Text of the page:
It would be appropriate to reflect on some areas of the Muslim world where sectarian tensions have been running high. Pakistan, Iraq, Lebanon and Syria immediately come to mind. Add to that Bahrain and we can begin to form a picture that these are countries with populations predominantly of one sect but also with a sizeable population of the other. Thus, while Pakistan is predominantly Sunni, there is also a sizeable Shi‘i population there. In Lebanon’s complex confessional pot pouri, the Shi‘is are more than the Sunnis but with a significant Christian population, the political landscape is more complicated. In Iraq the Shi‘is constitute an absolute majority who were denied basic rights for decades. Unfortunately, since the rise to power of a Shi‘i dominated government, peace has not been restored. Bahrain is overwhelmingly Shi‘i ruled by a tiny minority “Sunni” family clique.

But how does one explain the lack of sectarianism in places like Turkey, Azerbaijan or Kuwait? Turkey has a sizeable Alevi (‘Alawi) and Shi‘i population (about 15%), Azerbaijan is an overwhelmingly Shi‘i country while Kuwait has a sizeable Shi‘i (about 20%) population. Kuwait’s example is instructive because it follows the same Wahhabi ideology that the Saudis subscribe to from whence it emerged in the 18th century yet there has been no sectarian conflict in Kuwait.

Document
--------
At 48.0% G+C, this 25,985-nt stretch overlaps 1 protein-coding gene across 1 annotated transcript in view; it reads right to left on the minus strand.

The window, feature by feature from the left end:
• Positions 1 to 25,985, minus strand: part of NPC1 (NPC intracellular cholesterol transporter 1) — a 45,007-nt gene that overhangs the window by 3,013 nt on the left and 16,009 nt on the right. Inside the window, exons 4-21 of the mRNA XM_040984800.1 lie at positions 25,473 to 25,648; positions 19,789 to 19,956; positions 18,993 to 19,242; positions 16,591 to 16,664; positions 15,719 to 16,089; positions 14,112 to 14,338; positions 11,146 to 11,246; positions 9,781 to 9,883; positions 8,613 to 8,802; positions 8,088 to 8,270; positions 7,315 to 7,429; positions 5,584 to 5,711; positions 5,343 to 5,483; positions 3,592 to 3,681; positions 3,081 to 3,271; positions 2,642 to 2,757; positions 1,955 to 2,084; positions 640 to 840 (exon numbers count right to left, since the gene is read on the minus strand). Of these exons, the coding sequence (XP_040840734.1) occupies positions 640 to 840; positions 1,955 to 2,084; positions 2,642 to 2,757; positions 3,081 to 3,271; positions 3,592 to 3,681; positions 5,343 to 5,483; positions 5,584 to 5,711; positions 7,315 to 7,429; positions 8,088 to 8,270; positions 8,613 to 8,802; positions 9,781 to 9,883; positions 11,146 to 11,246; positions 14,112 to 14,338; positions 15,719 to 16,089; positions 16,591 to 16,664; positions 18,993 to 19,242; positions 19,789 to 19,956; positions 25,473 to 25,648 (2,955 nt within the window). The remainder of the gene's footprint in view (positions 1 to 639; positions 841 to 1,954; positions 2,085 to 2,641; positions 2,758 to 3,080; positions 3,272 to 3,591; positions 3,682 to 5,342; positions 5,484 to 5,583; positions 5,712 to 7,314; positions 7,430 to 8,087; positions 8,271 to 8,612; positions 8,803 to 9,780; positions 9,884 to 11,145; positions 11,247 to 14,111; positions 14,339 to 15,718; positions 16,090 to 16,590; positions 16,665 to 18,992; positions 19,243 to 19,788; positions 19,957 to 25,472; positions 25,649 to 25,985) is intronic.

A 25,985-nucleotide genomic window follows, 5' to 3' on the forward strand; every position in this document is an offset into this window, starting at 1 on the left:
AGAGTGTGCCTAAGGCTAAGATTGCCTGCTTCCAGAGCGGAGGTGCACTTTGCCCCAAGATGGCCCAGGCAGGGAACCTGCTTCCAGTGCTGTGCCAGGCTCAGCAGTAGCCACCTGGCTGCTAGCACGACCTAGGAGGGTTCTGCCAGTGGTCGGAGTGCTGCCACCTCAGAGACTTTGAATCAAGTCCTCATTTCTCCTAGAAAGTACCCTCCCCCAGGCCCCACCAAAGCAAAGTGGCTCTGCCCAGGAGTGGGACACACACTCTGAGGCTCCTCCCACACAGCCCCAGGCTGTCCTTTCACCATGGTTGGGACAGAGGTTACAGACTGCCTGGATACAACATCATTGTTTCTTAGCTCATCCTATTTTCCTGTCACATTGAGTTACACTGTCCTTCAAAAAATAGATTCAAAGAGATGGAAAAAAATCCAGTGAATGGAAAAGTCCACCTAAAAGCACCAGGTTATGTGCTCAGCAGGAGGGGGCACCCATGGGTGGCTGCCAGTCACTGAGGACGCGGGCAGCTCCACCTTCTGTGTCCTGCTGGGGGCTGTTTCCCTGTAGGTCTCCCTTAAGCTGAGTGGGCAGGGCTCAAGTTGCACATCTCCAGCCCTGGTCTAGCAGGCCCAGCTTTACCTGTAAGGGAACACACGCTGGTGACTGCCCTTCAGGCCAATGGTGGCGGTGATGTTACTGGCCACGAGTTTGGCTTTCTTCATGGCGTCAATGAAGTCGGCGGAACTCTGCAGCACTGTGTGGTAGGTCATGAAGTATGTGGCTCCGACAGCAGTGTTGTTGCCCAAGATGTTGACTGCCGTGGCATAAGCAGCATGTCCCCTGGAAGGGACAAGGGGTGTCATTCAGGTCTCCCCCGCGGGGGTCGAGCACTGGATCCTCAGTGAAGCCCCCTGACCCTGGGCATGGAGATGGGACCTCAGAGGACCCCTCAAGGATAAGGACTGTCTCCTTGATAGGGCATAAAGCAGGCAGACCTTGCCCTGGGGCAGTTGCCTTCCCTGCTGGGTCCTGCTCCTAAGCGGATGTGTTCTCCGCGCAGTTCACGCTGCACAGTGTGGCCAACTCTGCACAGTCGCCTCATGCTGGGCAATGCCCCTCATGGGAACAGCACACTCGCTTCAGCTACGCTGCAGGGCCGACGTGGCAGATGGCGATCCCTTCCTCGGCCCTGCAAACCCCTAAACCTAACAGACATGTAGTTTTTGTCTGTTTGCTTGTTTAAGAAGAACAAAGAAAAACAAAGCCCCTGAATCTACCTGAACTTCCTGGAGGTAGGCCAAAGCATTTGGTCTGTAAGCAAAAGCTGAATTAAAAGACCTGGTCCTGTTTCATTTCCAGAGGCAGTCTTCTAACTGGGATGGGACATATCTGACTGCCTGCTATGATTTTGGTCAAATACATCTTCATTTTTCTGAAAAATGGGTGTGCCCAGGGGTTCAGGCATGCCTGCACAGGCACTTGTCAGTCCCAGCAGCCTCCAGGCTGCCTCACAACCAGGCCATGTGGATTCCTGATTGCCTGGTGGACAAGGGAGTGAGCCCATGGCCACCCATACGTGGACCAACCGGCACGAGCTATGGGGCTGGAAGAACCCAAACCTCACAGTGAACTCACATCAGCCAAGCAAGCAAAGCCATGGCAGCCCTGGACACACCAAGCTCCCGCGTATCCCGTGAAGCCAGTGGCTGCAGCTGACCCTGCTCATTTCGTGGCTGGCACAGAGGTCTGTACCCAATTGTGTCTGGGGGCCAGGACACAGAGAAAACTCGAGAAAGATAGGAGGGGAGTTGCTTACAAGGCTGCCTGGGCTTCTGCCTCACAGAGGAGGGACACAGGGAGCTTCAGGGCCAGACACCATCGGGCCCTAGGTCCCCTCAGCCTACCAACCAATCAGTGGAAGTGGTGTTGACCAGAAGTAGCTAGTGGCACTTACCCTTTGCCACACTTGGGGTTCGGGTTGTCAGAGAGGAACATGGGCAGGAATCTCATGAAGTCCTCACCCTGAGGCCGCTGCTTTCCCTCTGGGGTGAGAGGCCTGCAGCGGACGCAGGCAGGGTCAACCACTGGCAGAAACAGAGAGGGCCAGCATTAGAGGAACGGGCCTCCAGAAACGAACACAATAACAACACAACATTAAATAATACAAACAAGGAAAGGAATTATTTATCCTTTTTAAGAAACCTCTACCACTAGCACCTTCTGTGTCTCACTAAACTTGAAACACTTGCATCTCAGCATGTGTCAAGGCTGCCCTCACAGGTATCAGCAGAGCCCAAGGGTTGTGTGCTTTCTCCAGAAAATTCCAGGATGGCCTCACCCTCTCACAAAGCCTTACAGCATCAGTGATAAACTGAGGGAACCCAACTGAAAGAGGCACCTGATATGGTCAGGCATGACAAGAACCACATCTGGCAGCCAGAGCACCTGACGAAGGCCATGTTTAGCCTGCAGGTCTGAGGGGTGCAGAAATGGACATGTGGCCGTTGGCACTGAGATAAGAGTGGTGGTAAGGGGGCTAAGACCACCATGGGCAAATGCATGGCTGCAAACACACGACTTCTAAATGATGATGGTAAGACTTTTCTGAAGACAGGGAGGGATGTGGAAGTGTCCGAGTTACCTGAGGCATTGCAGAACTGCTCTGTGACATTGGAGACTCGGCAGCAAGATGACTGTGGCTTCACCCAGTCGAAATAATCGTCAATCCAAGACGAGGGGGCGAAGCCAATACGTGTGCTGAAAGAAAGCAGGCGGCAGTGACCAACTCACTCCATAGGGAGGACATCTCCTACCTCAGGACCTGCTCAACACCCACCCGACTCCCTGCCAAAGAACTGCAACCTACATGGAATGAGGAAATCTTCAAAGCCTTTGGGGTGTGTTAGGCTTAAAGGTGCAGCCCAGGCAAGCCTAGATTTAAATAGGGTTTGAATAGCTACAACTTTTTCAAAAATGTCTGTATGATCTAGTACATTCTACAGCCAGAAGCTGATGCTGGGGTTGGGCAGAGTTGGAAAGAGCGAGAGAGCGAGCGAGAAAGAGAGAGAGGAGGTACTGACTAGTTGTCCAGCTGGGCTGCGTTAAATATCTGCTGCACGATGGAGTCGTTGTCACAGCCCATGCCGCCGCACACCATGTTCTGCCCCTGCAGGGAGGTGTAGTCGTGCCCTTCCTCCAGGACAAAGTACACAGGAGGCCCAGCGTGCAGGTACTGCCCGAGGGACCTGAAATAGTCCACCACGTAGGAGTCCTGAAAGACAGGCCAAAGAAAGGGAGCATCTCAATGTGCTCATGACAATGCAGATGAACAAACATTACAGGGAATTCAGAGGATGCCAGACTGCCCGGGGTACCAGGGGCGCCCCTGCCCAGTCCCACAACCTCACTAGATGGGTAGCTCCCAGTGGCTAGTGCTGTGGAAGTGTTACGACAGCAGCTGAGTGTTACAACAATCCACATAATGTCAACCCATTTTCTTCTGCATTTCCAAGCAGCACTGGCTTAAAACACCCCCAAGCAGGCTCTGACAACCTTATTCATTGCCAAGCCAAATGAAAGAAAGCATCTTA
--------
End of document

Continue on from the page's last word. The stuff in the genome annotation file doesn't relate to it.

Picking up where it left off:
We also have the curious phenomenon of sectarian tensions arising in places like Malaysia, Indonesia and South Africa. Indonesia is the largest Muslim country in the world almost all of them Sunnis following the Shafi‘i school of thought. There are only a few thousand Shi‘is there at best. The same applies to Malaysia and South Africa. The question is: why has sectarianism reared its ugly head in these places? The same question may be asked about Egypt where days before his ouster from power, President Mohamed Mursi had indulged in crude sectarian rhetoric. Some Shi‘is were publicly lynched when the Shi‘is in Egypt are no more than a few hundred thousand in a population of some 80 million. It needs recalling that Egypt was at one time a predominantly Shi‘i country under the Fatimids and al-Azhar University was established by them more than 1,000 years ago!

In Indonesia, Malaysia and South Africa, Saudi agents have deliberately created a sectarian crisis as part of their attempt to keep the Ummah divided. After all, neither place has a significant Shi‘i population and in South Africa, the total Muslim population itself is miniscule compared to the country’s overall population. There are, however, some maulanas that have close links with the Saudis through such Saudi front organizations as the World Assembly of Muslim Youth (WAMY) whose representatives frequently visit South Africa disbursing largesse (the US has declared WAMY a terrorist organization).

In both Indonesia and Malaysia, the regimes are behind the anti-Shi‘i campaign although there are also strong voices raised against stoking sectarianism. Leaders of the Islamic Party of Malaysia (PAS) as well as many leading academics and intellectuals have spoken out forcefully against sectarianism and warned against the negative consequences of this campaign.